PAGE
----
The platform should therefore serve as an interface between scientists and activists. It is interactive, i.e. activists can get in contact with researchers, ask questions etc. - similar to other social media channels, except that this is a philosophical, scientific space. Science should get in conversation with activism. They need each other. Scientists wants to (and have to, it is their duty) influence the development of the world, whilst activists want to participate in the development of the world as well, but do not always know exactly how.
The platform should therefore enable communication and mediation between both sides, between scientists and activists: Science (the rational, the head) reaches the activists (the real, the hand), according to Hegel’s basic idea that what is real is the rational, and what is rational is real.
"What is reasonable is real; and what is real is reasonable." (or. „Was vernünftig ist, das ist wirklich; und was wirklich ist, das ist vernünftig.“).
(G.W.F. Hegel, Grundlinien der Philosophie des Rechts, Frankfurt am Main 1972, p. 11, first edition Berlin 1821).
Today this is principle is not yet realised, since politicians and leaders in economy do not represent what is reasonable but their own power interests. This has to change rapidly if we want to have a different environmental policy as well as justice and peace policy: A philosophical platform can be very supportive, maybe even decisive!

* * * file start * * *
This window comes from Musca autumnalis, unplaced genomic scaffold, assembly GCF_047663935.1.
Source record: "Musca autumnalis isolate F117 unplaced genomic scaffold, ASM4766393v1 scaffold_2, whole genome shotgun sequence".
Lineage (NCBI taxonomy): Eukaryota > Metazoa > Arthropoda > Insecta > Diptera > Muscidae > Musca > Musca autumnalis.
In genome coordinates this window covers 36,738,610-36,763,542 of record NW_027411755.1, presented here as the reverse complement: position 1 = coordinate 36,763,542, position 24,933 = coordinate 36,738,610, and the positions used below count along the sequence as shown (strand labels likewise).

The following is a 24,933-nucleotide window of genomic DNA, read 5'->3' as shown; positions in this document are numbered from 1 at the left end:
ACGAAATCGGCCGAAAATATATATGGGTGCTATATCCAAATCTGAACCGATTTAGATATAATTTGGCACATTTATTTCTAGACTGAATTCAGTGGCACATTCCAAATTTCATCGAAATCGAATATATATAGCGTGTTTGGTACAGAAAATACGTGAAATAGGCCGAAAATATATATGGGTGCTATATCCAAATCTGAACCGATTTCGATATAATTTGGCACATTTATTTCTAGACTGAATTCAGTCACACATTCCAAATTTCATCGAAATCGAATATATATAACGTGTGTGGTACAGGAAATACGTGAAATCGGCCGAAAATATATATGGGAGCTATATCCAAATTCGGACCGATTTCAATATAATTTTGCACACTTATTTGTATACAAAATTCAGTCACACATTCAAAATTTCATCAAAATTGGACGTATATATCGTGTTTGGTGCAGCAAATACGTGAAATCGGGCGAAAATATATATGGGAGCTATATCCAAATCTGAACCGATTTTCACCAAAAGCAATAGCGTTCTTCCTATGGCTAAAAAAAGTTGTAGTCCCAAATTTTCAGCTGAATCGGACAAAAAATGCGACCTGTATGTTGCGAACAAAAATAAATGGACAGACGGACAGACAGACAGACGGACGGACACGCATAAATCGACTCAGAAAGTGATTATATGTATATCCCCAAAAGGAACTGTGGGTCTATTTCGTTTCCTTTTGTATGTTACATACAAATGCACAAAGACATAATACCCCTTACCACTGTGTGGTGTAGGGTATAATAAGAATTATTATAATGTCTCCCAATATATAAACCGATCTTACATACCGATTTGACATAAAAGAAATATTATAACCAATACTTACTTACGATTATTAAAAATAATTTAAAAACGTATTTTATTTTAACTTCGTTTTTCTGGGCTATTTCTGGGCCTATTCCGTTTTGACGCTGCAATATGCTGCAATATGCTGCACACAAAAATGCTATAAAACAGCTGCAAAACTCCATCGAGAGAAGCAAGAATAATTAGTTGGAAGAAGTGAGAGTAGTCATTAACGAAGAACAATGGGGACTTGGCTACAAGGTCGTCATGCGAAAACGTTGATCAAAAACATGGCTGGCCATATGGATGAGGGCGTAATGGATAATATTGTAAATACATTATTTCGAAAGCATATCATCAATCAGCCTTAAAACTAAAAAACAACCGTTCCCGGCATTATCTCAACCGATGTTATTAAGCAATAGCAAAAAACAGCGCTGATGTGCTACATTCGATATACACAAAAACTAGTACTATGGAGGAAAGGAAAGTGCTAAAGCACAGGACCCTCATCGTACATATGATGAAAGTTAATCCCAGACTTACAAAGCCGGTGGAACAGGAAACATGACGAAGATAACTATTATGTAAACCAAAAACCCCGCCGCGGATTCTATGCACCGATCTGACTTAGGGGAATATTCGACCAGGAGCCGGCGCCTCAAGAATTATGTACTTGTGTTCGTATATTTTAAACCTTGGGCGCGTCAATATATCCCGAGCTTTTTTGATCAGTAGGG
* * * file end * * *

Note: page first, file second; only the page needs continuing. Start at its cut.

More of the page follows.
This new course to the future needs to be strongly desired and courageously pursued by those who feel the need to take to the streets on fridays, today and tomorrow. This is very important in order to show the whole world, and above all those who run world politics, that there is a clear conscience and a firm will to not allow the undisputed dogma of growth to cause more victims and other natural disasters until there is no turning back. This is something that people who think rationally, that is, philosophically, should not allow!
The future belongs to all humans and not only to those who took the lead after the last wars. A "Philosophy for the future", which we - intellectuals and activists - will work out together here, should support us in this certainly difficult but very urgent and above all unavoidable historical task.
(Marco de Angelis, 1 January 2020)